The second day when we split into two groups, Carla, Jamie, and I got to the ridge to get a spectacular view of Mamquam Lake, and achieved our goal of getting up the “peak” on the opposite side where the other group headed. I quite enjoyed Carla’s game of tracing the scenery to find where we came from and where we are headed. As we were waiting at camp we also tried to piece together the “puzzle” of who the specks of color are coming down the ridge. “Bright blue at the front is Art! Riley is green, Anna has a small red pack, black near the front should be Ross, Simon had shorts, Ben had a helmet…” Phillipe and Rueben were a bit confusing with their broad hats and white shirts but we figured it out before they arrived at camp!

    On the way back, I cross a creek and set my pack down to get a drink of water. I suddenly hear Roland shout “ER – ROORR” in the tone he always says. I turn around and see Ross’s arms fly and him spin in the air. Despite that he saves everything except his boots and the bottom layer of his pack from the reach of the creek water.

    Even in the “tortoise” group, the long weekend return traffic our car group encountered was cleared in 10minutes, and we were back to Vancouver 2 hours ahead of schedule.

    Awesome way to spend the long weekend!

  2. Ben Heaps says:

    I don’t know if you can add photos in a reply, if possible please add more photos, or provide an online link to your photos if you publish them online

  3. Roland Burton says:

    Carla’s Trip report 001: Beyond Elfin

    I found our long weekend trip to Mamquam and back to be great and enjoyed everyone’s company very much. The old jeep road was easy to travel on with a pack and we chewed up the kilometers at a good pace. We had only one glitch in our progress when we lost Jaimie for about half an hour.
    We were informed by our mole in the BC Parks branch that the bridge across Ring Creek was not put in this year. So we packed a rope, water walking footwear, poles and put all our possessions in waterproof plastic. When we got to the first creek, it was so easy; just hop onto one rock in the middle of the stream and walk two steps on a 2×4 and you are on the other side. This wasn’t Ring Creek. We get to Ring Creek and everyone starts packing their boots and socks into their packs and donning their sandals and wet suit socks and nurse’s shoes. The two guys holding the rope across the creek even wore helmets for good measure. People started to gingerly make their way across the creek, one by one.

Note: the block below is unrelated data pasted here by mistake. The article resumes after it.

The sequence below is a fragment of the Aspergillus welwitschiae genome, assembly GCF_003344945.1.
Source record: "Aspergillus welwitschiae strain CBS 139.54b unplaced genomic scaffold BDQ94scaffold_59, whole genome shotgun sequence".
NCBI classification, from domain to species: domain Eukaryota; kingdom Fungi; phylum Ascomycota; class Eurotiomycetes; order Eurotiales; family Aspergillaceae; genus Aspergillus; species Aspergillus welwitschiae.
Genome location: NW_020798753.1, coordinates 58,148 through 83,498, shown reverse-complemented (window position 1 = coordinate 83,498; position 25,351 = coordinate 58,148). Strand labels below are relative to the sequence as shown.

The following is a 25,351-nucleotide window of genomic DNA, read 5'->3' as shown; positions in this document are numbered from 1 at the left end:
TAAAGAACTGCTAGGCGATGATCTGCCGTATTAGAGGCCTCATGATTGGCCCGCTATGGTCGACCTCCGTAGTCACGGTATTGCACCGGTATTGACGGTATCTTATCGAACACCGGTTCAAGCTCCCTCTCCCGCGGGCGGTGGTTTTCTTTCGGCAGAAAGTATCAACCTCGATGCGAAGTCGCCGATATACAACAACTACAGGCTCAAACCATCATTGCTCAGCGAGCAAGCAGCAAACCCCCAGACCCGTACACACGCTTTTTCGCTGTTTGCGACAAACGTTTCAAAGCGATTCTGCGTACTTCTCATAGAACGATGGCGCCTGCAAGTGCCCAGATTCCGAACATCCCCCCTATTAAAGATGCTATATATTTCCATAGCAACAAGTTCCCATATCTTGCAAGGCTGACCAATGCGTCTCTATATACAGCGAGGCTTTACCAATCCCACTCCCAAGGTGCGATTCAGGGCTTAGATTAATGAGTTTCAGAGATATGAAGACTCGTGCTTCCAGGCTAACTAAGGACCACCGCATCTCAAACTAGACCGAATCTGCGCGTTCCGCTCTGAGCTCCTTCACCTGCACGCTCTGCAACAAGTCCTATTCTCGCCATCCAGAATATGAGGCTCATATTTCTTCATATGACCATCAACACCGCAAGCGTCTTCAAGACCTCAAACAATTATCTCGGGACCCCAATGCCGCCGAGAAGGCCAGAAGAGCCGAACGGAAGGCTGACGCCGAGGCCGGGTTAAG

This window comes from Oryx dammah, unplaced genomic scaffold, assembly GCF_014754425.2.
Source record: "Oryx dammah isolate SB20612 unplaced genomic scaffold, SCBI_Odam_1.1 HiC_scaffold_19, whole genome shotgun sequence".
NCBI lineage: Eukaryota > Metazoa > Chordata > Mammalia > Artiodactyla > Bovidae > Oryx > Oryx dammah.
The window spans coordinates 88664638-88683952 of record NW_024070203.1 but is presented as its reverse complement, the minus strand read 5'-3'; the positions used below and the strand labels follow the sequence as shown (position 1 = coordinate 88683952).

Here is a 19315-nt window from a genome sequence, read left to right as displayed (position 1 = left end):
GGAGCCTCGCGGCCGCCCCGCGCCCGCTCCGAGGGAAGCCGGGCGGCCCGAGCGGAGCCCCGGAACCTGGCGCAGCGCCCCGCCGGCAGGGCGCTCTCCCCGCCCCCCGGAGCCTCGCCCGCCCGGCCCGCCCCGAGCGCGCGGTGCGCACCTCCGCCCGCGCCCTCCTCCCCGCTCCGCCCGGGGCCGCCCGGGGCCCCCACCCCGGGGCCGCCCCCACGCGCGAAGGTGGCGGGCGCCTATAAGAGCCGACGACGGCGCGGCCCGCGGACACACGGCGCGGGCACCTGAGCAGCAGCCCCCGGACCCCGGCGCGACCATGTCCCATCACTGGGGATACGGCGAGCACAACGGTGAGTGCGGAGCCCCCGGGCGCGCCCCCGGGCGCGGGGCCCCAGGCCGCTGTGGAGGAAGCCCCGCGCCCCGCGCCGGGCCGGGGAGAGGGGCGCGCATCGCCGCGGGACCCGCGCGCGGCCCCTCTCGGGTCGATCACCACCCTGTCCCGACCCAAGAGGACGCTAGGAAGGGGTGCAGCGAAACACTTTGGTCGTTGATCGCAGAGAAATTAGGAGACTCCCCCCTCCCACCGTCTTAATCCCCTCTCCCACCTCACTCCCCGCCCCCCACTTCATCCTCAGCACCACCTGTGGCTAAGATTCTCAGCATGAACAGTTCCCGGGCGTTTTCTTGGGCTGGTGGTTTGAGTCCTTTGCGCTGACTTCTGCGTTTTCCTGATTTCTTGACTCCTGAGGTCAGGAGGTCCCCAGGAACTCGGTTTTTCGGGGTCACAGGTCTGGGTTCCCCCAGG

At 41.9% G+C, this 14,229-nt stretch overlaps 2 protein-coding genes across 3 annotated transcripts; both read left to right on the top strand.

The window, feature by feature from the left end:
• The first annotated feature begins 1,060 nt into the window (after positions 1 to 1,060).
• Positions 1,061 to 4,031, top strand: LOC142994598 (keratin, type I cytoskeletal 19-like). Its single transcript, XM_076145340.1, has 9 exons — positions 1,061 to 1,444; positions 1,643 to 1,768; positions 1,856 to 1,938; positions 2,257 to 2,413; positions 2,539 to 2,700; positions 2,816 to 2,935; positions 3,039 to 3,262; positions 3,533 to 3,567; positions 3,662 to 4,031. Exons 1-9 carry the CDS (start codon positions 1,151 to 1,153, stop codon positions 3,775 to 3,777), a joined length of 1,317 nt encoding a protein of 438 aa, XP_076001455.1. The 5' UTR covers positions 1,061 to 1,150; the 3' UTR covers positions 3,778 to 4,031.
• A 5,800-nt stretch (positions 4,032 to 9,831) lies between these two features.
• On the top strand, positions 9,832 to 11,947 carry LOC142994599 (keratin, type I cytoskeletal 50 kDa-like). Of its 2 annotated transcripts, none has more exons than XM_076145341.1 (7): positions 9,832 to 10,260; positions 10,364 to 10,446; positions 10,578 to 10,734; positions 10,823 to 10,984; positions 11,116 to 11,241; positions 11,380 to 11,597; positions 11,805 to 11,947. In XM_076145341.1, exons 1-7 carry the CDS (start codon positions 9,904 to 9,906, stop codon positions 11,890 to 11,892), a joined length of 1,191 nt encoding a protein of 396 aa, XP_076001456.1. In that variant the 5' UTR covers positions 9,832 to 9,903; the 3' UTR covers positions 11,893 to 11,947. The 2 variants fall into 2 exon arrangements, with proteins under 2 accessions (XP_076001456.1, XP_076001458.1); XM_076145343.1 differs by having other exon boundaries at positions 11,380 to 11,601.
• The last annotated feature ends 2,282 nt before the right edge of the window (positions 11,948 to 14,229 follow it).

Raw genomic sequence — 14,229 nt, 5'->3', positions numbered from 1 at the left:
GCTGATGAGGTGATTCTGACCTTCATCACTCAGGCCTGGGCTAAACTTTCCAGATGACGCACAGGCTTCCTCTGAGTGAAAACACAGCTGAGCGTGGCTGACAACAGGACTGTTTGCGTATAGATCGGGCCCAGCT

Shoes and poles were flying back and forth across the creek as people needed these pieces of equipment. Finally, everyone was across and as we dried off and put our boots back on we had a celebratory treat. We missed the trail and just headed straight up the steep bank. When we reached the jeep road once again, we met quite a few day trippers coming back from their excursion to the Opal Cone. They had no poles, no boots, no packs and no helmets. Did we exhibit a bit of overkill with our creek crossing. I can’t say, but this was the first time I used a rope to cross a pretty strong and fast flowing creek and I enjoyed the element of danger. It made the whole trip just that much more exciting.
    The real water danger was with the water bladders. When that mouthpiece detaches from the tube you can get a full body shower while trying to find the end of the tube or,alternatively, your pack can suddenly become an aquarium. But that’s another story.
    We continued on towards Mamquam through spectacular country which we now know looks uncannily like what we see on Mars. Made camp about a kilometer or two away from the lake. It was a quiet night – virtually no snoring and no snaffle hounds trying to steal the food.
    Next day people were going this way and that way and roaming all over the place. Mamquam Lake sparkled in the sun and a couple of people braved the chilly waters for a quick dip. Mamquam the mountain, was magnificent. After a short nap we packed up camp and headed back to the Opal Cone. We climbed up to the rim on a pretty gnarly path. I can give you all the geological details about the extinct volcano but you should really go see it for yourself because it is just too cool for words. Set up camp at the base of the Opal Cone. It was a pretty relaxed evening. The trip out was pretty straight forward and made it back into town with plenty of daylight to spare.